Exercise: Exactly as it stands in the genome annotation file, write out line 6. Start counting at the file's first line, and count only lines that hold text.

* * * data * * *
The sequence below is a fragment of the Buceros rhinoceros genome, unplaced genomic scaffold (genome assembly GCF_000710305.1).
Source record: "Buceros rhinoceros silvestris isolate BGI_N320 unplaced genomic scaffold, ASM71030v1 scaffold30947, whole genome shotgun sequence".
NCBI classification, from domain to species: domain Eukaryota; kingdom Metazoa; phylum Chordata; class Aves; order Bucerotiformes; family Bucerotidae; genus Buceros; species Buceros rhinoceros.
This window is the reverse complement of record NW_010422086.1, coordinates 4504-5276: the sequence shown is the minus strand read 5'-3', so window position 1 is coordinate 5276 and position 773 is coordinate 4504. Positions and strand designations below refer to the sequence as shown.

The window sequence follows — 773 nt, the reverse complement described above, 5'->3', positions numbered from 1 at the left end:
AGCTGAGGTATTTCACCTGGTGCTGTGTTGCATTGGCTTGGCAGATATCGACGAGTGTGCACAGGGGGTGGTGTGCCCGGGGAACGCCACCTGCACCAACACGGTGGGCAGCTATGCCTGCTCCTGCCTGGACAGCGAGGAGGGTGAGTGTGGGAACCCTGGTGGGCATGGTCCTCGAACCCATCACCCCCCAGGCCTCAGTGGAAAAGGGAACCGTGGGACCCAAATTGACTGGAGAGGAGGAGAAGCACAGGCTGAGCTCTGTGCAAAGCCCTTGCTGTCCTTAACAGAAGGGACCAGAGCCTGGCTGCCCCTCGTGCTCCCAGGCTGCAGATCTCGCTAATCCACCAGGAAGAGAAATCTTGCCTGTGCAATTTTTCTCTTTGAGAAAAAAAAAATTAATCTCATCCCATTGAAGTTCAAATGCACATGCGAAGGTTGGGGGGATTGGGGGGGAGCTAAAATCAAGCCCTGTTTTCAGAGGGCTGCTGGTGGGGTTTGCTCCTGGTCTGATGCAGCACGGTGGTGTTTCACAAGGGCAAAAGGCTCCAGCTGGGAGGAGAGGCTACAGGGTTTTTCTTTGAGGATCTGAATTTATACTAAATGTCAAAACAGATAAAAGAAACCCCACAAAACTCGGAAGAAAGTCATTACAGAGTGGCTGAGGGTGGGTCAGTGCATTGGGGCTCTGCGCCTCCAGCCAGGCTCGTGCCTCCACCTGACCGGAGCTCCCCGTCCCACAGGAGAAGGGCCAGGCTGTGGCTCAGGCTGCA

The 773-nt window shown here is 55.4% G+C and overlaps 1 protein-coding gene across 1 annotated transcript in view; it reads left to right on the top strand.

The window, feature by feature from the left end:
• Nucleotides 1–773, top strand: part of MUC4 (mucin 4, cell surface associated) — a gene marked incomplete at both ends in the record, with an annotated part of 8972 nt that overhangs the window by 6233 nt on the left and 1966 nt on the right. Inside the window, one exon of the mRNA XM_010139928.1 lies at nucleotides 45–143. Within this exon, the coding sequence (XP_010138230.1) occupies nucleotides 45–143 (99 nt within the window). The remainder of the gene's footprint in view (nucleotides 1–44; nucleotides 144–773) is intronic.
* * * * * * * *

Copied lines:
AGCTGAGGTATTTCACCTGGTGCTGTGTTGCATTGGCTTGGCAGATATCGACGAGTGTGCACAGGGGGTGGTGTGCCCGGGGAACGCCACCTGCACCAACACGGTGGGCAGCTATGCCTGCTCCTGCCTGGACAGCGAGGAGGGTGAGTGTGGGAACCCTGGTGGGCATGGTCCTCGAACCCATCACCCCCCAGGCCTCAGTGGAAAAGGGAACCGTGGGACCCAAATTGACTGGAGAGGAGGAGAAGCACAGGCTGAGCTCTGTGCAAAGCCCTTGCTGTCCTTAACAGAAGGGACCAGAGCCTGGCTGCCCCTCGTGCTCCCAGGCTGCAGATCTCGCTAATCCACCAGGAAGAGAAATCTTGCCTGTGCAATTTTTCTCTTTGAGAAAAAAAAAATTAATCTCATCCCATTGAAGTTCAAATGCACATGCGAAGGTTGGGGGGATTGGGGGGGAGCTAAAATCAAGCCCTGTTTTCAGAGGGCTGCTGGTGGGGTTTGCTCCTGGTCTGATGCAGCACGGTGGTGTTTCACAAGGGCAAAAGGCTCCAGCTGGGAGGAGAGGCTACAGGGTTTTTCTTTGAGGATCTGAATTTATACTAAATGTCAAAACAGATAAAAGAAACCCCACAAAACTCGGAAGAAAGTCATTACAGAGTGGCTGAGGGTGGGTCAGTGCATTGGGGCTCTGCGCCTCCAGCCAGGCTCGTGCCTCCACCTGACCGGAGCTCCCCGTCCCACAGGAGAAGGGCCAGGCTGTGGCTCAGGCTGCA